A sample text widget

Etiam pulvinar consectetur dolor sed malesuada. Ut convallis euismod dolor nec pretium. Nunc ut tristique massa.

Nam sodales mi vitae dolor ullamcorper et vulputate enim accumsan. Morbi orci magna, tincidunt vitae molestie nec, molestie at mi. Nulla nulla lorem, suscipit in posuere in, interdum non magna.

Children who work

I think any parent of a modern adolescent finds those pictures of child laborers in the early 20th century intriguing horrifying.

Just horrifying.  

Henry, 14 years old

Henry, 14 years old

Yet, we marvel at what a 12-year-old could do if he had to. He could walk 8 blocks. He could stay off the couch most of the day. He could work a hoe in the garden. He could load the dishwasher just once.

In October, 1915, Lewis Wickes Hine, a sociologist turned photographer, came to Fort Collins to document child labor abuses in the beet industry.

Wickes Hine found the schools with more students absent than present, as children worked the harvest. Those who made it to school were often years behind…like Henry who was in 4th grade when this photo was taken.

The history of Fort Collins sugar beet industry here is well documented. So, I’ll just share two more photos:

This orderly scene is from the Fort Collins local history archives. Not sure the source, but similar in tone to most references to the factory: “Strolling down Vine Street by the Fort Collins, Colorado, Sugar Beet factory.”

And here is Lewis Hine’s take from the other side (factory in background). They called it the Jungle then, but I think this is the beginnings of Buckingham:

"The Jungle"

Called "the Jungle" in 1915. Worker housing behind factory.

About a dozen more of Hine’s Fort Collins photos are stashed at the Library of Congress. I can’t link directly to it, so go to the National Child Labor Committee page and search on Fort Collins.

Share them with the children.

6 comments to Children who work

  • i’m going to try to hotlink to a photo from the archives.

    do you know where this rockwood school was/is?

    when do beets get harvested? i’m surprised there’d only be 40 kids in school at the end of october. maybe they’re not harvested till november?

    love the braids on the pic of the 3 girls.

  • ok, so either hotlinking doesn’t work in wordpress blogs or you can’t hotlink from there, eh? oh well.

  • i just went back and looked at more pics over there. sorry about posting three replies in a row, but now i’m wondering where you find these things. is there a list of resources like this that you can look through? or did the FC historical folks put you on to it?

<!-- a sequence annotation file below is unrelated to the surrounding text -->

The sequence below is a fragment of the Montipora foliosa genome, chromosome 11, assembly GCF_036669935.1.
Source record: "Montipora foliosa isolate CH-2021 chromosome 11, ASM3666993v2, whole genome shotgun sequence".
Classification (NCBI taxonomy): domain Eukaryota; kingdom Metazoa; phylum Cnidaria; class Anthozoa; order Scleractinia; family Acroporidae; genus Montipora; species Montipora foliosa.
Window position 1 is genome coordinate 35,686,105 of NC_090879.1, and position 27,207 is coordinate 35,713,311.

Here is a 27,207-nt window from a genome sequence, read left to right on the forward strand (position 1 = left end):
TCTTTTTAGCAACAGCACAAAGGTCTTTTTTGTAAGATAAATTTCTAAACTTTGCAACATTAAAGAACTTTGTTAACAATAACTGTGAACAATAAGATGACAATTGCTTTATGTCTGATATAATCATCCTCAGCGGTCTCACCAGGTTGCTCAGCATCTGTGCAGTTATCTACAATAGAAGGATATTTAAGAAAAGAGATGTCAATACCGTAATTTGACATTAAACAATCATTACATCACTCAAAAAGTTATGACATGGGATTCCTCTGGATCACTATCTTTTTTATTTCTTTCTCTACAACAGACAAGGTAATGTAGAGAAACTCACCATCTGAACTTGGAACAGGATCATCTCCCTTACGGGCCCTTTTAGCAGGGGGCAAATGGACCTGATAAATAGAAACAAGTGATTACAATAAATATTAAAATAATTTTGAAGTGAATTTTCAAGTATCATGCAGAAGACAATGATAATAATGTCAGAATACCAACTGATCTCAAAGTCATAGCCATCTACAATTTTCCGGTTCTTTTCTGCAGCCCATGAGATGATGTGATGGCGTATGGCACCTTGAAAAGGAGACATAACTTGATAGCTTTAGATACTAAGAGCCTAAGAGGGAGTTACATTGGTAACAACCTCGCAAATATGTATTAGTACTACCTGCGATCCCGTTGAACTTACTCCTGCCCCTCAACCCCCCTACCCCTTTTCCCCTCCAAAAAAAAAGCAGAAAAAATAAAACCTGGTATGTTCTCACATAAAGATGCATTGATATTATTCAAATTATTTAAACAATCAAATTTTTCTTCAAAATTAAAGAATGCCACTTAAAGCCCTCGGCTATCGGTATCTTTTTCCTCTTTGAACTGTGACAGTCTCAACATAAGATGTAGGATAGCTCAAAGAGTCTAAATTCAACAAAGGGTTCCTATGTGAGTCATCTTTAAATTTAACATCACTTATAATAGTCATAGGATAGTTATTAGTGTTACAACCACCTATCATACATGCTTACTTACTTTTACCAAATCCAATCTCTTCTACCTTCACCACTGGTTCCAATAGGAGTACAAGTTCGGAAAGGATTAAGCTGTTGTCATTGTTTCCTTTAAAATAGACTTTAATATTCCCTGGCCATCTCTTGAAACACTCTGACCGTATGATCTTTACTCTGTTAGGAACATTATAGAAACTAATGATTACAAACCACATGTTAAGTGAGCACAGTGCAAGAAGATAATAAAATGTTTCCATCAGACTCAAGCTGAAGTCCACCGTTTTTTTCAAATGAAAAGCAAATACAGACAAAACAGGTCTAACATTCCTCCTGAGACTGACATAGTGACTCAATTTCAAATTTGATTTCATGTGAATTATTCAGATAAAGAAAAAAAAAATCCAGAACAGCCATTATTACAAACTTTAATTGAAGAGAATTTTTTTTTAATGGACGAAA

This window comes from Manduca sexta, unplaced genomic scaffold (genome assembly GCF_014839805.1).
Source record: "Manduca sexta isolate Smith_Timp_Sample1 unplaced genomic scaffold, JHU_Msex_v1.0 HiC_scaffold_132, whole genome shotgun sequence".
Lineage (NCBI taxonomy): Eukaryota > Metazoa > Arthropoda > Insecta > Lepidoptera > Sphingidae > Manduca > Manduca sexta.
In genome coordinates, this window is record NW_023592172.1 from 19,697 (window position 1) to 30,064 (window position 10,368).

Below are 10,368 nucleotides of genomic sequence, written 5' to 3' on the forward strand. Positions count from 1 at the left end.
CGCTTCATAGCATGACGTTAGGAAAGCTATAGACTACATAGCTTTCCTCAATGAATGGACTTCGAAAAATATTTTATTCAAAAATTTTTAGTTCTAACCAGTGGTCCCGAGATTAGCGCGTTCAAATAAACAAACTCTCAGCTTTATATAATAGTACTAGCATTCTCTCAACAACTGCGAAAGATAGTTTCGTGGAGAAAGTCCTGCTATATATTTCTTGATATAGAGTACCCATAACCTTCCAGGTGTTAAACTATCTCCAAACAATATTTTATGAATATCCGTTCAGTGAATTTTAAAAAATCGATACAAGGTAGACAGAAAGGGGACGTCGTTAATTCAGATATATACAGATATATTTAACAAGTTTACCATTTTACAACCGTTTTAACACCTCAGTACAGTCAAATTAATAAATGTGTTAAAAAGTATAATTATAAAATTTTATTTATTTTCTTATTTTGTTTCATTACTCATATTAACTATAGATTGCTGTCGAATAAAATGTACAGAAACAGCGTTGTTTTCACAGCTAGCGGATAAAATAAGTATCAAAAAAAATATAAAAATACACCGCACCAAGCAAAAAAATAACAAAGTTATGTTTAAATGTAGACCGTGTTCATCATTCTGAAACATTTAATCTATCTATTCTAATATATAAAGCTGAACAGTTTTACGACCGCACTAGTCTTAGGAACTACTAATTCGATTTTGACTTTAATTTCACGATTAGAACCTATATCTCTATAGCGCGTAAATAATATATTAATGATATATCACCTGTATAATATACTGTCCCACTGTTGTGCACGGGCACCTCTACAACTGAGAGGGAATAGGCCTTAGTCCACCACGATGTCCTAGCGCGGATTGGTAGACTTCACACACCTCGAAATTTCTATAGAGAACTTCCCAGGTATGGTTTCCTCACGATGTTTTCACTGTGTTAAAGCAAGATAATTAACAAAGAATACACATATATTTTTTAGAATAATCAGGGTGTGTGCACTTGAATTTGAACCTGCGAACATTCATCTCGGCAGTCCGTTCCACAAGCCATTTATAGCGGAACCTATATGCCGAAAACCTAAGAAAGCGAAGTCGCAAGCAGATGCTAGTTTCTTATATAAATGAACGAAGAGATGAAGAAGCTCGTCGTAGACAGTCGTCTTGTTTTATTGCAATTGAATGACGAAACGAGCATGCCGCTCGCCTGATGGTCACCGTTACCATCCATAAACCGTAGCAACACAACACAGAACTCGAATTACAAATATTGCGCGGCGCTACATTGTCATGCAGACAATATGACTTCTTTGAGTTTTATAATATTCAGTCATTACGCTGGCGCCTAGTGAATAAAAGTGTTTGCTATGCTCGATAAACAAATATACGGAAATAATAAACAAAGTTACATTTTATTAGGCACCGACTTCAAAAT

i thought the comments on the german family were interesting. i’ll have to go look for that house the next time i’m up that way. it’s funny that whoever took the notes felt it important to point out that though they Called themselves german, they were Born in russia. (i’d be willing to bet they were born in ukraine, not russia. of course, ukraine was more of an idea than a place back then.)

  • […] the comments section of an earlier post, Barefoot Meg asks, “where was Rockwood […]

  • catfc

    Hey Meg, send me the link and I’ll make it work.

    Where do I find these things? The Lewis Wickes Hine article started with a search at the Library of Congress. But I often follow up with the archives. Sometimes I get ideas and I run the poor staff at the Fort Collins Archive ragged looking for obscure material for me. In fact, this post was kind of funny because a few weeks before one of them joked, “Why can’t you just do a nice story about sugar beets?”

    Anyway, the Museum Archives, online and in person, are a huge part of this blog. But I won’t write an article usually if I can’t add some value to it, otherwise one of our local history writers, like Arlene Ahlbrandt or Barbara Flemming, has probably already done a good job writing about it.

    That’s why a lot of times people will suggest something and I’ll really, really want to write about it, but I’m waiting for some little thing I can add to it…a rumor, a related current event, a discovery in the back room.

    So, now you have the basics. Ready to become a contributing blogger?

  • contributing blogger? lol! i’m content being a contributing question asker. 😉